Artworks of the Southwest by John Russell Bartlett

Treaty of Guadalupe Hidalgo Boundary Commissioner drew the Texas/Mexico border as he surveyed it

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As a result of the Treaty of Guadalupe Hidalgo, a Boundary Commission made up of American and Mexican engineers was sent to establish a "boundary line with due precision, upon authoritative maps, and to establish upon the ground landmarks which shall show the limits of both republics." In 1850, John Russell Bartlett (1805–1886), Boundary Commissioner for the U.S., arrived at the port of Indianola, Texas, to begin the task of mapping and marking the border.

Bartlett arrived with 160 tons of freight and over 100 people, including zoologists, botanists, engineers, and surveyors. Together, they traveled over 700 miles across Texas to their headquarters in El Paso. As they traveled, Bartlett made pencil drawings of the landscape. The pencil drawings are just some of the valuable data he recorded along their journey. Bartlett’s account of the expedition contains important scientific and historical data about Texas and the Southwest, including reports on Native American Tribes living in the region. The sketches he made of Indigenous groups as he traveled throughout the Southwest eventually became watercolors that he produced after he retired from the boundary commission.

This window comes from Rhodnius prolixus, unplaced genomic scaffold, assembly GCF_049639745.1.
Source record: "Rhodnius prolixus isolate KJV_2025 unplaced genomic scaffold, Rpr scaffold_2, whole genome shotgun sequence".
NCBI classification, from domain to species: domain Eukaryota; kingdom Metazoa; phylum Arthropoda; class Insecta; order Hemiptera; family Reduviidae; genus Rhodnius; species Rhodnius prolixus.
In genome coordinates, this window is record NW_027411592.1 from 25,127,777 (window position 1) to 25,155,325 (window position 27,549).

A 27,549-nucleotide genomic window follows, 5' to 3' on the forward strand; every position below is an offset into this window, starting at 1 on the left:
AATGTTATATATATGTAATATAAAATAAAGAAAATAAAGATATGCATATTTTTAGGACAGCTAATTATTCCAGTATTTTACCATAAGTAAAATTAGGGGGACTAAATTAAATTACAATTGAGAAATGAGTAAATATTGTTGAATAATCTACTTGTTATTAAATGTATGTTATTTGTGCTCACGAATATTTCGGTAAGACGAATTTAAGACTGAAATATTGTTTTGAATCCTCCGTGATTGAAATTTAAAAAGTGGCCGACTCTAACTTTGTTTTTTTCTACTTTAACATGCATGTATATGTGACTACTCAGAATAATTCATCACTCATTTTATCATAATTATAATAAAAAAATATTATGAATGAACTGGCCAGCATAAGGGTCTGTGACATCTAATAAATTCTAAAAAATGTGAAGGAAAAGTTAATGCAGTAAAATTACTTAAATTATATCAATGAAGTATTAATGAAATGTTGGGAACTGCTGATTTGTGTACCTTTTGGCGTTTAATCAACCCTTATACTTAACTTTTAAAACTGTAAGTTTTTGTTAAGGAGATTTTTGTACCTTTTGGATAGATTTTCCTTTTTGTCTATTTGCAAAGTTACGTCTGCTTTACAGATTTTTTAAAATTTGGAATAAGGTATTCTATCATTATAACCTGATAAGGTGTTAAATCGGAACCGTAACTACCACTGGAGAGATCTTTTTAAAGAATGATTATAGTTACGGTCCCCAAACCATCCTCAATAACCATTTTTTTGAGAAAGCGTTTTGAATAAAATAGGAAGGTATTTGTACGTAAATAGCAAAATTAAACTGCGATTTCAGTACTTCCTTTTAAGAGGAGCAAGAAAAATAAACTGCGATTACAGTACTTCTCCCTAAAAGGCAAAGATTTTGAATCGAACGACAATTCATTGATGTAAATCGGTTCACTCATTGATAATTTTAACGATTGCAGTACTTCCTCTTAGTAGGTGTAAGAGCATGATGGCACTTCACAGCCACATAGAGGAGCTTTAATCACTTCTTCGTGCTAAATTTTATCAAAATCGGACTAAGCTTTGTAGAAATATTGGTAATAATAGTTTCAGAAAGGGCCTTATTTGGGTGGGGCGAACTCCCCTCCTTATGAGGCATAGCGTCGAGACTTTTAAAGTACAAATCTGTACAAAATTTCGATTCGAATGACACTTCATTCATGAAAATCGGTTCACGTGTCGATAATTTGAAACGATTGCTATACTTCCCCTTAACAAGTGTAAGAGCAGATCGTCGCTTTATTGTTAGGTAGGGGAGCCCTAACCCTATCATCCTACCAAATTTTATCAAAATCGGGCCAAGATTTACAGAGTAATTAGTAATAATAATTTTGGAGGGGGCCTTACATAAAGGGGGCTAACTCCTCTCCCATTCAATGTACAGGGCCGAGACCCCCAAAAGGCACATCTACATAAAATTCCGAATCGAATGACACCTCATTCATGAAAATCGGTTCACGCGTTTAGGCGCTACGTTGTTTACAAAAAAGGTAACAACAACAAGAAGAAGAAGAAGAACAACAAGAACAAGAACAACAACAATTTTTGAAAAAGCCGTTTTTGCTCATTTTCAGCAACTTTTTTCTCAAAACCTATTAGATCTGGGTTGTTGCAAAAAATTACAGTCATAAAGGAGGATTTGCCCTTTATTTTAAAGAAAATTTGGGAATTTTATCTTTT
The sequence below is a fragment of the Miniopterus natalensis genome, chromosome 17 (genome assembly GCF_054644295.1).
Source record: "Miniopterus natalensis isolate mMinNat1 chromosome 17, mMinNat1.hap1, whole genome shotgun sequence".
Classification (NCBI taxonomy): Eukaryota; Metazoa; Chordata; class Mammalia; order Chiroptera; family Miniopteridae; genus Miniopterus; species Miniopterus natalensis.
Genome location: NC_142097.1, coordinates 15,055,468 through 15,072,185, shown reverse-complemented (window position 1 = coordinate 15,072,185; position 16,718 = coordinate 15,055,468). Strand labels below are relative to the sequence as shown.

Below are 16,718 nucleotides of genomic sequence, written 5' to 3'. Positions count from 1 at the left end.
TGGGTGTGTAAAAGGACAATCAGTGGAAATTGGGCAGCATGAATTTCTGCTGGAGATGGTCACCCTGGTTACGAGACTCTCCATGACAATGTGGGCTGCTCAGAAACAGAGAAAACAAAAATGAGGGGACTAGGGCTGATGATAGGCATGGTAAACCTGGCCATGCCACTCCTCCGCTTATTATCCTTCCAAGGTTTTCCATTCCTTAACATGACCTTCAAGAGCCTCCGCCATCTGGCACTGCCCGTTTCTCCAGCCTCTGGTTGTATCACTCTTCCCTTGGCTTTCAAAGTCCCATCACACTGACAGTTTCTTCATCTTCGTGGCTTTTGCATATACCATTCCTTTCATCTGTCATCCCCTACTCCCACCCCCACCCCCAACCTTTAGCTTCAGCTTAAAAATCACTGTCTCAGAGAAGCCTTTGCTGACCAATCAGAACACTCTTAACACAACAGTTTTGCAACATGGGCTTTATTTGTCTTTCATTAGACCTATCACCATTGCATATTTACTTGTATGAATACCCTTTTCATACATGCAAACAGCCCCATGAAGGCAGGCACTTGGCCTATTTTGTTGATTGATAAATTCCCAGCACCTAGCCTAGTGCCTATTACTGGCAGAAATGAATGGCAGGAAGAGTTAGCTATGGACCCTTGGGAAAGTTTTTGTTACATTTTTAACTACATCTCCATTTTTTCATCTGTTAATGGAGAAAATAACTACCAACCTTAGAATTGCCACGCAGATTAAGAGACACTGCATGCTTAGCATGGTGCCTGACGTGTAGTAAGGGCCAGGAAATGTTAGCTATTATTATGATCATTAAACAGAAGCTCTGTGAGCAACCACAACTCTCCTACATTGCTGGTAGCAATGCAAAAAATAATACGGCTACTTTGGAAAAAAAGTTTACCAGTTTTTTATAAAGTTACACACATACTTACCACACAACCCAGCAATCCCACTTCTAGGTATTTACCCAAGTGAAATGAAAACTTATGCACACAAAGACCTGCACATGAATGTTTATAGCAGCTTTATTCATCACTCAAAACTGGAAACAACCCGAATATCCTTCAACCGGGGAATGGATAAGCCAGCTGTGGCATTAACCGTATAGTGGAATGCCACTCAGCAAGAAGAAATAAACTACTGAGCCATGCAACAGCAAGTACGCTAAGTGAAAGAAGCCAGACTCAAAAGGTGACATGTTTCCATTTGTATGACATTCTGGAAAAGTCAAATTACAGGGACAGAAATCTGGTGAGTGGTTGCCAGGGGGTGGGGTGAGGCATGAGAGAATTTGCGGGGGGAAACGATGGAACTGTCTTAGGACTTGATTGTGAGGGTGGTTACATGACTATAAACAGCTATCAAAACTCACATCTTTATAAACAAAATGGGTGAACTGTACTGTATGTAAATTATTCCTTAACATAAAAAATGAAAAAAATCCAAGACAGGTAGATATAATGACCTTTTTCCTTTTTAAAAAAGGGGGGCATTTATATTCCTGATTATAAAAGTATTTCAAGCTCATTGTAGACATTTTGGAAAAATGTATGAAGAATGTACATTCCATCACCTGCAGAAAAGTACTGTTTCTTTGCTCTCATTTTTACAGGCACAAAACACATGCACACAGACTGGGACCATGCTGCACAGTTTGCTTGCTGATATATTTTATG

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Artworks of the Southwest by John Russell Bartlett Artifact from Providence, Rhode Island
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